ROWE: ...I know you're supposed to...

MANDEL: The world's dirtiest job for me is existing. So I am fascinated by you.

ROWE: I'm fascinated by you.

MANDEL: But you're the guest.

ROWE: Yes, but you're the host.

MANDEL: I know. I know that. But, you know, this is my world's dirtiest job right now, talking to you...

ROWE: No, it's true.

MANDEL: Because you've been to places.

ROWE: What, you think this is a picnic for me?

MANDEL: I've seen what you've touched.

ROWE: I mean I don't know what you're going to say.

MANDEL: I don't know if I'm...

ROWE: Anything could happen and you're scared to death of poo. Germs freak you out.

MANDEL: Yes. You've done lot of things with poo, haven't you?

There's been poo on a lot of your episodes.

ROWE: We've dabbled with feces from every species.

MANDEL: Feces from every species. ROWE: You can use it if you'd like.

MANDEL: Nobody has made poo more pur -- more poetic than you. And that's the beauty of what you do.

ROWE: That's very -- that's very kind of you to say. MANDEL: But, you know what, it's also intriguing, because as much as I think the connotation of the dirtiest jobs are jobs we wouldn't want to do...

ROWE: Yes.

MANDEL: ...or we don't even know exist...

ROWE: Yes.

MANDEL: Yet a lot of these people and in reading the -- the -- the paperwork that they had given me before the show. And it's true, these people are passionate about what they do and they're happy about what they do and they look forward to each and every day. And that's kind of inspiring, because there are people in show business and in other great -- you know, what people would think are -- are much better levels of employment, where people just don't show that kind of happiness and passion.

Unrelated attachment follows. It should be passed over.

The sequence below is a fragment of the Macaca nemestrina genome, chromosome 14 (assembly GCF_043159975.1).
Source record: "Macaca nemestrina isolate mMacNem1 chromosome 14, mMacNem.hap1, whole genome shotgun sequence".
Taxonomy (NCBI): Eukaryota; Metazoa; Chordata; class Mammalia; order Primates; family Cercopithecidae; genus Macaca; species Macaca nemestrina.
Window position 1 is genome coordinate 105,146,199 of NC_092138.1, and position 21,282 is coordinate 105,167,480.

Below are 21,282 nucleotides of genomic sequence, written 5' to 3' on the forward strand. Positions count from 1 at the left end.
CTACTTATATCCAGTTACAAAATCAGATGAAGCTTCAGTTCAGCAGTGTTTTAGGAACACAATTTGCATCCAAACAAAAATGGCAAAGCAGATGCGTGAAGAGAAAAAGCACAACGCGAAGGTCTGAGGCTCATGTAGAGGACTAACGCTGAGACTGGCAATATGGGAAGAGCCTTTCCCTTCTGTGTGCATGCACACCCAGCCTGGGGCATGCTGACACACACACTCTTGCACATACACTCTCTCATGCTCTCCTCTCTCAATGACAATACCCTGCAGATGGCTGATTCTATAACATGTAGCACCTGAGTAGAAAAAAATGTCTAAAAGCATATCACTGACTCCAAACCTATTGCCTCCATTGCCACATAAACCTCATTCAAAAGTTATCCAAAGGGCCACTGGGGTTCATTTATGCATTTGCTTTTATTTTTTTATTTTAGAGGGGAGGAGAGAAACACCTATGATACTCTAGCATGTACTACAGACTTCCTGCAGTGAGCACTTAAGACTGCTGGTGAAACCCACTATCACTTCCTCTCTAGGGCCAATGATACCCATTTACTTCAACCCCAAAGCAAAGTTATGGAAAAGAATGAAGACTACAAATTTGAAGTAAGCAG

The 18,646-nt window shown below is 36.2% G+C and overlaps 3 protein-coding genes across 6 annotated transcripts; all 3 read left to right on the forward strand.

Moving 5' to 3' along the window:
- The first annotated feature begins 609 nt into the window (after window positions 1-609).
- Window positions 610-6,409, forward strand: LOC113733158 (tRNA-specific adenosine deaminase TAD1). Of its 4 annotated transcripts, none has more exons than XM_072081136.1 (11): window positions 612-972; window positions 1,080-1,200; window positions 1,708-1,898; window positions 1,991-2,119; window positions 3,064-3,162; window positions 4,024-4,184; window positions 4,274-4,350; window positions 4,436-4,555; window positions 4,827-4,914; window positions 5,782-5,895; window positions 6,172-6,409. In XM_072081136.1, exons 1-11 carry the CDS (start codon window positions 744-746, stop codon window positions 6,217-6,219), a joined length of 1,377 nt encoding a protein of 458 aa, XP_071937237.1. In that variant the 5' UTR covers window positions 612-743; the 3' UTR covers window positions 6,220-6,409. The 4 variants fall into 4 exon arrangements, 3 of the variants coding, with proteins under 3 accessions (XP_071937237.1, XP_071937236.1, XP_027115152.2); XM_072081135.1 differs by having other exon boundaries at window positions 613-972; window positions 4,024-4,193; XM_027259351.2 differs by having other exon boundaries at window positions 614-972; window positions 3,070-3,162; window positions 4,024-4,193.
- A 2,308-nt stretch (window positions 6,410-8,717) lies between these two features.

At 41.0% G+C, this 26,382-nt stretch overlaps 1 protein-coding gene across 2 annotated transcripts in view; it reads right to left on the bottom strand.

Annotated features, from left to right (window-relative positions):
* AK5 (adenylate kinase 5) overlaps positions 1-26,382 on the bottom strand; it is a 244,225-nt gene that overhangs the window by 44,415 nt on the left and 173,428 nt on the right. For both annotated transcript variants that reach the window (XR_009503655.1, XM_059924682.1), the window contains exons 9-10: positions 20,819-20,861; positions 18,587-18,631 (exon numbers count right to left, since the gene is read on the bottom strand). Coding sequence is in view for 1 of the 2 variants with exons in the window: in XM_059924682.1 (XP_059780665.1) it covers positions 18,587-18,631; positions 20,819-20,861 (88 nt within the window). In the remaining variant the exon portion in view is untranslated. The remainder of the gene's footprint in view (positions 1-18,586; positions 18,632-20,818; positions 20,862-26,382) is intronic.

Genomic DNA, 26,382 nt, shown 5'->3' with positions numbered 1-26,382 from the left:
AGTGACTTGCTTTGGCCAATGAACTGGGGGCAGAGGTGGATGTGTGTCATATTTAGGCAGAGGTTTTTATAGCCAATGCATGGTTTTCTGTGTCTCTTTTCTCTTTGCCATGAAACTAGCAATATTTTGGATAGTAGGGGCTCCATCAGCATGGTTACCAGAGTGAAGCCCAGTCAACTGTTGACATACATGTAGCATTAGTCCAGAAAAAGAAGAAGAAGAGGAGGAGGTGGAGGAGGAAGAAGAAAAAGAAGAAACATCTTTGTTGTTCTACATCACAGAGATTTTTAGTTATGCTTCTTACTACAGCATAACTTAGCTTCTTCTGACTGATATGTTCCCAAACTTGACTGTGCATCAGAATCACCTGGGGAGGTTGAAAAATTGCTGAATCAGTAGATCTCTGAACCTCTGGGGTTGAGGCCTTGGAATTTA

ROWE: Drudgery stinks wherever you find it, Wall Street or Main Street, you know.

MANDEL: Right.

ROWE: And we didn't set out to do some sort of morality play. But we did discover by the third season, even though we were doing a crazy, silly, spectacle driven, sometimes juvenile show, the themes in it were huge. And people started to say, you know what's crazy about the show, every time I turn it on, I see you doing something either frightening or disgusting and yet you and everybody around you seems to be laughing.

What do people with dirty jobs know that the rest of us don't?

And questions like that started big, fun conversations. And frankly, I think the headlines of the day have kind of caught up with those themes, you know. So now in season five, I'm happy to say that while I'm pleased to discuss feces from every species...

MANDEL: Right.

ROWE: ...we can also broaden the conversation to include some more egalitarian aspects of what you call your modern day proletariat.